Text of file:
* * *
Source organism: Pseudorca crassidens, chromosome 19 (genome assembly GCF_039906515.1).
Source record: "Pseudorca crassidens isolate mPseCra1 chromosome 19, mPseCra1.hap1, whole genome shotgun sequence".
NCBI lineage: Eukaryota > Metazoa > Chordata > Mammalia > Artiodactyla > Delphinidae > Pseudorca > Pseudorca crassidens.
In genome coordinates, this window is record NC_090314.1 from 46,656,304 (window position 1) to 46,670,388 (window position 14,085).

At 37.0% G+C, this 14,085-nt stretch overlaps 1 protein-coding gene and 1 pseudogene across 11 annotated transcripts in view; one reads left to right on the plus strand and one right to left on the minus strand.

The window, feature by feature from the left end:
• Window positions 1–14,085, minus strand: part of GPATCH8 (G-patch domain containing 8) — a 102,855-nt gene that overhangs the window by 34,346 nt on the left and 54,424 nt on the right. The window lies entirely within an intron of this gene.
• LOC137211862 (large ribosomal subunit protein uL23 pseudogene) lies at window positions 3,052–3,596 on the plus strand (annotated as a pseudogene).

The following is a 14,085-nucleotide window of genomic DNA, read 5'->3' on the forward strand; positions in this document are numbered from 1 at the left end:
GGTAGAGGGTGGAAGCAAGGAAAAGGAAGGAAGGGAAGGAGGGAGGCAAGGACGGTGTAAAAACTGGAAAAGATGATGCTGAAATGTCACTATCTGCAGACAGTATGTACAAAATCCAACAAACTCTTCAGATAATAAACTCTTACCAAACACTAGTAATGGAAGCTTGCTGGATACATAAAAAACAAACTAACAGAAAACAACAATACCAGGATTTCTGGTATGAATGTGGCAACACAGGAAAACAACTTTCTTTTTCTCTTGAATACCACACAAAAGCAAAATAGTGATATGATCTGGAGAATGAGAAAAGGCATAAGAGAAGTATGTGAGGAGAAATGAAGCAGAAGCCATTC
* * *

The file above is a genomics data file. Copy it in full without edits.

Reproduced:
Source organism: Pseudorca crassidens, chromosome 19 (genome assembly GCF_039906515.1).
Source record: "Pseudorca crassidens isolate mPseCra1 chromosome 19, mPseCra1.hap1, whole genome shotgun sequence".
NCBI lineage: Eukaryota > Metazoa > Chordata > Mammalia > Artiodactyla > Delphinidae > Pseudorca > Pseudorca crassidens.
In genome coordinates, this window is record NC_090314.1 from 46,656,304 (window position 1) to 46,670,388 (window position 14,085).

At 37.0% G+C, this 14,085-nt stretch overlaps 1 protein-coding gene and 1 pseudogene across 11 annotated transcripts in view; one reads left to right on the plus strand and one right to left on the minus strand.

The window, feature by feature from the left end:
• Window positions 1–14,085, minus strand: part of GPATCH8 (G-patch domain containing 8) — a 102,855-nt gene that overhangs the window by 34,346 nt on the left and 54,424 nt on the right. The window lies entirely within an intron of this gene.
• LOC137211862 (large ribosomal subunit protein uL23 pseudogene) lies at window positions 3,052–3,596 on the plus strand (annotated as a pseudogene).

The following is a 14,085-nucleotide window of genomic DNA, read 5'->3' on the forward strand; positions in this document are numbered from 1 at the left end:
GGTAGAGGGTGGAAGCAAGGAAAAGGAAGGAAGGGAAGGAGGGAGGCAAGGACGGTGTAAAAACTGGAAAAGATGATGCTGAAATGTCACTATCTGCAGACAGTATGTACAAAATCCAACAAACTCTTCAGATAATAAACTCTTACCAAACACTAGTAATGGAAGCTTGCTGGATACATAAAAAACAAACTAACAGAAAACAACAATACCAGGATTTCTGGTATGAATGTGGCAACACAGGAAAACAACTTTCTTTTTCTCTTGAATACCACACAAAAGCAAAATAGTGATATGATCTGGAGAATGAGAAAAGGCATAAGAGAAGTATGTGAGGAGAAATGAAGCAGAAGCCATTC